The superior court's order denying Diane's motion to
disqualify Mr. Ford for conflict of interest is AFFIRMED. The
decree of divorce is AFFIRMED in part, REVERSED in part, and
REMANDED for proceedings consistent with this opinion.
MATTHEWS, Justice, with whom BURKE, Justice, joins,
dissenting in part.
I agree with the majority opinion except as to part
III, relating to the award of custody to Samuel. With respect to
that issue, I would affirm the decision of the superior court.
In my view, the court's findings are sufficient to demonstrate
the reasons for the court's conclusion that it was in the best
interest of the child, Christopher, that Samuel be awarded
I will discuss each of the reasons given by the
majority opinion for its conclusion that custody must be
1. The finding that Diane "does not see the world as the
average person sees it."
The trial court's written statement that Diane "does
not see the world as the average person sees it" was also
expressed in the court's oral decision, but in a more detailed
context. The court said:
And, I don't know why she didn't
understand that her impact upon the trier of
fact would be directly impacted by what a
reasonable person would find to be her
misleading the trier of fact by omission.
That bears out, of course, what Dr. Cassell
has said on the witness stand here and said
And, I have seen no evidence that
Mrs. Lowdermilk has made any effort to deal
with what I consider to be a very significant
problem. I do not know how a child deals
with the fact that his parent does not see
the world the same as the average person sees
the world in very important respects. Mrs.
Lowdermilk does not see the world as the
average person sees it. I expected the child
allowance for that,2 but it may be that the
child buys into seeing the same as his mother
sees it and I think that would be very, very
serious and that is one of the most troubling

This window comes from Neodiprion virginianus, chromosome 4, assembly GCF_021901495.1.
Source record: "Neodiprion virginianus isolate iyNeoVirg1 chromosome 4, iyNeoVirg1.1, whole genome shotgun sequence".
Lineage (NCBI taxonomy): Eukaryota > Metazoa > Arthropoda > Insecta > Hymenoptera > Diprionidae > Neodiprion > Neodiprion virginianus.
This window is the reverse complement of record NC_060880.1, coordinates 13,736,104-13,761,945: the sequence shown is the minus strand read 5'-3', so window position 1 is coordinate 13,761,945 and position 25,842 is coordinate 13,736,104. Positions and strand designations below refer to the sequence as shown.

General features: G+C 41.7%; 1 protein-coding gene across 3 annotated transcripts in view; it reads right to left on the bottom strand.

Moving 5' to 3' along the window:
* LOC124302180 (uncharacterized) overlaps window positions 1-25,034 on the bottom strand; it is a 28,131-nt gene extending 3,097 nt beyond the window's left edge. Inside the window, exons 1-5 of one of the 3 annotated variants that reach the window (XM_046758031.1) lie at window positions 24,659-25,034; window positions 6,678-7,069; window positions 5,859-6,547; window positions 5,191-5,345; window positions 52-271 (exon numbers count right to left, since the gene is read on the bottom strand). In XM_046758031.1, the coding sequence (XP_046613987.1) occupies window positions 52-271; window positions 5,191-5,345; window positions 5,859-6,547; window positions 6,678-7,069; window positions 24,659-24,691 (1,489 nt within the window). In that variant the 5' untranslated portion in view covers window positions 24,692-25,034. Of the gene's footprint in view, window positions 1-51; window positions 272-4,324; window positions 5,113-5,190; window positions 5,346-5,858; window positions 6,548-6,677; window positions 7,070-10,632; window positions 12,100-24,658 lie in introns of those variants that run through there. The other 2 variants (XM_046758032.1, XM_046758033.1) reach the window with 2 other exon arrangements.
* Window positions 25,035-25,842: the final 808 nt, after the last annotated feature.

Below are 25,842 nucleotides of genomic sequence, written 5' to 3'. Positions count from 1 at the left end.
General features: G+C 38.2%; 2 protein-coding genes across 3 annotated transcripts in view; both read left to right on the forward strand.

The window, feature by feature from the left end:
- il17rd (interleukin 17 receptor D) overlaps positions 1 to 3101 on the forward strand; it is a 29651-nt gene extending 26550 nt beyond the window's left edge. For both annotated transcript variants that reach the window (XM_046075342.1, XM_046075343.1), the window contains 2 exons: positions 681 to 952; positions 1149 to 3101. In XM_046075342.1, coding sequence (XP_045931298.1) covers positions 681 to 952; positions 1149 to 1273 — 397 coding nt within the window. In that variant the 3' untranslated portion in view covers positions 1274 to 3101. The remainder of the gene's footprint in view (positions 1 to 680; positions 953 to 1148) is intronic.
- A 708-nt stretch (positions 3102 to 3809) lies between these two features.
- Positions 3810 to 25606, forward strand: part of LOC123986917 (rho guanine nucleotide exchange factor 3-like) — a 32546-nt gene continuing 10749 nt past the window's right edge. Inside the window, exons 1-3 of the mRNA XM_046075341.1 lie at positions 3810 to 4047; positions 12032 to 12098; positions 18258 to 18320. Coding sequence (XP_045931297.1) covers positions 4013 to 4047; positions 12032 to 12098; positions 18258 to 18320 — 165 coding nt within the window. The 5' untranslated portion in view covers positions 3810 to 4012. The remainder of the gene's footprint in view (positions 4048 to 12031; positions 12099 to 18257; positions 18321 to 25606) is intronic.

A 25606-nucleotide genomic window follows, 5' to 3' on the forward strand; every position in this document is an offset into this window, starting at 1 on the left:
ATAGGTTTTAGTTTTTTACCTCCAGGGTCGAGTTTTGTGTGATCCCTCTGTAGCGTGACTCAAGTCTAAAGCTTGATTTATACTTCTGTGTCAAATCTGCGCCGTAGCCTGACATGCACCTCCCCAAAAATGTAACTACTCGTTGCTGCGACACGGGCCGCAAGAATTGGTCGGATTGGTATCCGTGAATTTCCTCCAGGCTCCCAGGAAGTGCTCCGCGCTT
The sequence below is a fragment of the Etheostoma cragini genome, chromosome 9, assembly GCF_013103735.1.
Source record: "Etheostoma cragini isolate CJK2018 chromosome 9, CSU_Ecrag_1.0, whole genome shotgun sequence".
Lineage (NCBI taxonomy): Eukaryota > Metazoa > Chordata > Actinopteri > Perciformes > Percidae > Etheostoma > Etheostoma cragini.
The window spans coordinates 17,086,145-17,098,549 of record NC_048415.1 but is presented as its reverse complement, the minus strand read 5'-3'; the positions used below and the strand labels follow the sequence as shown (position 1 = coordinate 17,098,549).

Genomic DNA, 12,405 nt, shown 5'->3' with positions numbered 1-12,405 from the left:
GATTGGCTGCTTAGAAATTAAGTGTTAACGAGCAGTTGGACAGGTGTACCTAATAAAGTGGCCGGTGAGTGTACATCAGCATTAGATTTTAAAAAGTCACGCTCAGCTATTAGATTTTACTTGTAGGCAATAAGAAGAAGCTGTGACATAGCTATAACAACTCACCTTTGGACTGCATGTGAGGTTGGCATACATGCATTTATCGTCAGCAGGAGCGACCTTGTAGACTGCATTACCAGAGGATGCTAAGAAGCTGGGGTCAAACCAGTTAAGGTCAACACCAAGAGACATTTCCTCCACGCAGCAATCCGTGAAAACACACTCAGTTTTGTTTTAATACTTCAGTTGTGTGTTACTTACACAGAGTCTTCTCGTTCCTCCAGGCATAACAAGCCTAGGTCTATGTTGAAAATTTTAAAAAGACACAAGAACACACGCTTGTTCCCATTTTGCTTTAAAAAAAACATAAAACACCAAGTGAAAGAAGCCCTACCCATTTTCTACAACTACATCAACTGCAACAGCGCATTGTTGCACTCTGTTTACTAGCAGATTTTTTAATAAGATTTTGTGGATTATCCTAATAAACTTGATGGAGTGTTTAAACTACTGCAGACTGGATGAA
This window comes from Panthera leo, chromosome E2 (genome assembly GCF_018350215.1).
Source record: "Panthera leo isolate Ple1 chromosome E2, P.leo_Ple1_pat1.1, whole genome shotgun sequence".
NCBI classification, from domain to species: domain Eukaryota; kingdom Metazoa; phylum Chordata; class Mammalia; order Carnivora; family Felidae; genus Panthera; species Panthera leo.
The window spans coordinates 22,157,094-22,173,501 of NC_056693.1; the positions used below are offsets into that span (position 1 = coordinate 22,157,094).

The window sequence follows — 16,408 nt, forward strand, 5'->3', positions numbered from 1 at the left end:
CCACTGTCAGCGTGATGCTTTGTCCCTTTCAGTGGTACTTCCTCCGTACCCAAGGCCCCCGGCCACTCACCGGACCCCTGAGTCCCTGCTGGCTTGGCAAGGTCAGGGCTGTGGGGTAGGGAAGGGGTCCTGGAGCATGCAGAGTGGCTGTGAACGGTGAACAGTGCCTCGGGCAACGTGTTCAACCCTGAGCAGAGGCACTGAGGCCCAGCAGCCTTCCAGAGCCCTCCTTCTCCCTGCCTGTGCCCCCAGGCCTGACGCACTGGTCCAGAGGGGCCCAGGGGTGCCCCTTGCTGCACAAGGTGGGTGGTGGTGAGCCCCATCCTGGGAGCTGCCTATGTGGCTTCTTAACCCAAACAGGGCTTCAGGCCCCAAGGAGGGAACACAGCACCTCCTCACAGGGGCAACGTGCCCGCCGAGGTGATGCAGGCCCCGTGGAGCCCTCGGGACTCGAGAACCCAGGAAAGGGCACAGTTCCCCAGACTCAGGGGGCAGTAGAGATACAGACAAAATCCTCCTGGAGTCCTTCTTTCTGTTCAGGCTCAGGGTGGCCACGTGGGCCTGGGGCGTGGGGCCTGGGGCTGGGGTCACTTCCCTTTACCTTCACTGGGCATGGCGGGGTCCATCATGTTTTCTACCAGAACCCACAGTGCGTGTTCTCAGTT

aspects of this case.
There was evidence that Diane has perceptual problems.
Dr. Cassell, Diane's treating psychiatrist, described Diane as
having "a hysterical character disorder." He said Diane lacked
insight into her condition and was unwilling to shoulder
responsibility for her problems. At one point Dr. Cassell
referred to "her paranoia and borderline thought disorder." Dr.
Cassell said that the prognosis for one in Diane's condition was
not good in the absence of insight into her condition.
Despite therapy, Diane did not improve. Dr. Cassell
was asked whether Diane's apparent lack of insight would be a
significant factor which the court should weigh in determining
custody. In response, Dr. Cassell questioned whether such a
person would serve as a good role model for children "as they
[the children] want to mature beyond adolescence themselves."
Further, Dr. Cassell expressed concern that a child of such a
parent might be drawn into the parent's world of conflict and
blame: "If they are involved in a whole lifestyle of conflictual
relationships, then the child will be a party to this." Finally,
the doctor thought the physical health of a child might be
affected: "And, as I testified previously with the infant son,
the history of stress picked up by the child, lowering their
resistance to infection and so on, all these things would be a
major concern . . . ."
Dr. Cassell was not alone in noting Diane's mental
outlook. Custody Investigator Yeotis wrote:
Investigator believes that Mrs.
Lowdermilk has difficulty accepting her
portion of the responsibility for the turmoil
and chaos in her relationships. She appears
to be unwilling or unable to perceive how her
behavior impacts on others and tends to
"blame" her partners when things go wrong.
Although Mrs. Lowdermilk has spent
considerable time in therapy with a variety
of therapists, she appears to have made
little progress in becoming independent and
responsible for herself and her actions.
The trial court's finding that Diane "does not see the
world as the average person sees it"is understandable in the
context of the evidence that she suffers from a hysterical
character disorder with paranoid features, lack of insight, and
an unwillingness to accept personal blame. Further, in view of
the above evidence, the finding is not clearly erroneous.
The trial court also related the challenged finding to
the well being of the child, for it found that because of her
mental outlook Diane "would therefore not be a good role model
for a child." Dr. Cassell's testimony, which was explicitly
accepted by the trial court, also directly reflects on Diane's
parenting ability. As noted, the doctor expressed concern that a
person suffering from her disorder would be a poor role model who